New Mexico Sales Tax

On this page you will find handy sales and use tax information about New Mexico.

How to use this page:

We’ve pulled in the information from all our Charts for a consolidated view by state.  Here you can see the sales tax rates and if the state has remote seller nexus rules. You can also see any sales tax holidays or amnesty programs that may exist, though these do not apply to all states.

Below the chart you can find any News & Tip item we have published that relates to New Mexico that you can filter by topic. This will help you get informed on current and past legislation that has passed in the state.

State Rate

5.00%

Range of Local Rates

0.125% – 7.75%

Local Rates Apply to Use Tax

No

ECONOMIC NEXUS

7/1/2019

MARKETPLACE NEXUS

7/1/2019

Annual Back to School Holiday

August 5-7, 2022

1. Clothing and footwear items – less than $100 per item (excluding accessories, athletic or protective clothing or footwear)
2. School supplies – less than $30 per item
3. Computers, e-readers that have computing functions, and tablets – $1,000 or less per item
4. Certain computer related items – $500 or less per item
5. Book bags, backpacks, maps and globes – less than $100 per item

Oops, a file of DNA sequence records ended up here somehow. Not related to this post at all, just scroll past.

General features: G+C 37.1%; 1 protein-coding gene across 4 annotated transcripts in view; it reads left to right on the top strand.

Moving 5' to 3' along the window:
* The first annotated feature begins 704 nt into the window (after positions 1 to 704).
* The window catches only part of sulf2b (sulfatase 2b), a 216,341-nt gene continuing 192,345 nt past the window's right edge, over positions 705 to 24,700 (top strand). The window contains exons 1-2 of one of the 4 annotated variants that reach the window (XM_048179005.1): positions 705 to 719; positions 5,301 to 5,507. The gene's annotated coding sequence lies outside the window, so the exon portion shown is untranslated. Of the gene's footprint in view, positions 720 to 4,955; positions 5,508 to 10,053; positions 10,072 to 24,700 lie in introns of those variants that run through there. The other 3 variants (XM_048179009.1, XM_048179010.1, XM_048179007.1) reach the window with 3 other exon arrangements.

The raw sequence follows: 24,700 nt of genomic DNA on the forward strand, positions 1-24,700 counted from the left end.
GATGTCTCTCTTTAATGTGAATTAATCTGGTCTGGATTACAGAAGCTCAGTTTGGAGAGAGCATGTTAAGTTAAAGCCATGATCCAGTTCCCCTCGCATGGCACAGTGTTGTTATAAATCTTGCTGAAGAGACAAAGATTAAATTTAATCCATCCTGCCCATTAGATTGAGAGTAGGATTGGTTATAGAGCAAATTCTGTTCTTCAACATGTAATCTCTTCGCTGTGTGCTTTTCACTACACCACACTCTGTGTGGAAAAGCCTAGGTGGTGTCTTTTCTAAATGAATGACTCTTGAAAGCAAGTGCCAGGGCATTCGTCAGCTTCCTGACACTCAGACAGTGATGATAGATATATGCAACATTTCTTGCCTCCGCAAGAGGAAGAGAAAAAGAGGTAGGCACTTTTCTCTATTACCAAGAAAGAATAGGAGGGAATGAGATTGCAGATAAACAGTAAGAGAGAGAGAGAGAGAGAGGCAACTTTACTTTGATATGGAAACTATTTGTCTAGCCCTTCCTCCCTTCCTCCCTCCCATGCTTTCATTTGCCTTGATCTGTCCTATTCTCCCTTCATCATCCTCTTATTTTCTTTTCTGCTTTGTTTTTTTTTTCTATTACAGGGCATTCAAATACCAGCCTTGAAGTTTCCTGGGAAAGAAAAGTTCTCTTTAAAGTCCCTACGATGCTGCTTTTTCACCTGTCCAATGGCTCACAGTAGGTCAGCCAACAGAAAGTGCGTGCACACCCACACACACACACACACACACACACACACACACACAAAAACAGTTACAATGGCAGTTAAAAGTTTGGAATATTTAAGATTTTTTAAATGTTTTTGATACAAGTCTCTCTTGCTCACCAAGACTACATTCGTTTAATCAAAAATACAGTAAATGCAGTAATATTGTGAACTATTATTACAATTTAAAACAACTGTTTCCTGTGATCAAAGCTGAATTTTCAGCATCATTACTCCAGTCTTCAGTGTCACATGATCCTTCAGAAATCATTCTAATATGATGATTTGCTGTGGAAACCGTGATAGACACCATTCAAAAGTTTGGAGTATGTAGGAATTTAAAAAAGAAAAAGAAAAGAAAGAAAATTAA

6. Handheld calculators – less than $200 per item

NOTE: Retailers are not required to participate.

Status

Inactive

Amnesty Filing Dates

June 7, 2010 - September 30, 2010

Go to New Mexico Amnesty Page
AMNESTY INCLUSION PERIODS

Tax obligations due before January 1, 2010.

TAX TYPES AND CONDITIONS

Individual and Business Taxes

AMNESTY BENEFITS

All penalties waived and interest waived if tax paid within 180 days.

Status

Inactive

Amnesty Filing Dates

November 8, 2018 - December 31, 2018

Go to New Mexico Amnesty Page
AMNESTY INCLUSION PERIODS

There is no specific mention by the state of any specific lookback period but New Mexico has a 3 year statute of limitation for when the tax payment was due.

TAX TYPES AND CONDITIONS

The Department will use the following criteria, as a guideline, to determine program eligibility:

• The taxpayer demonstrates a willingness and ability to comply with New Mexico’s tax laws;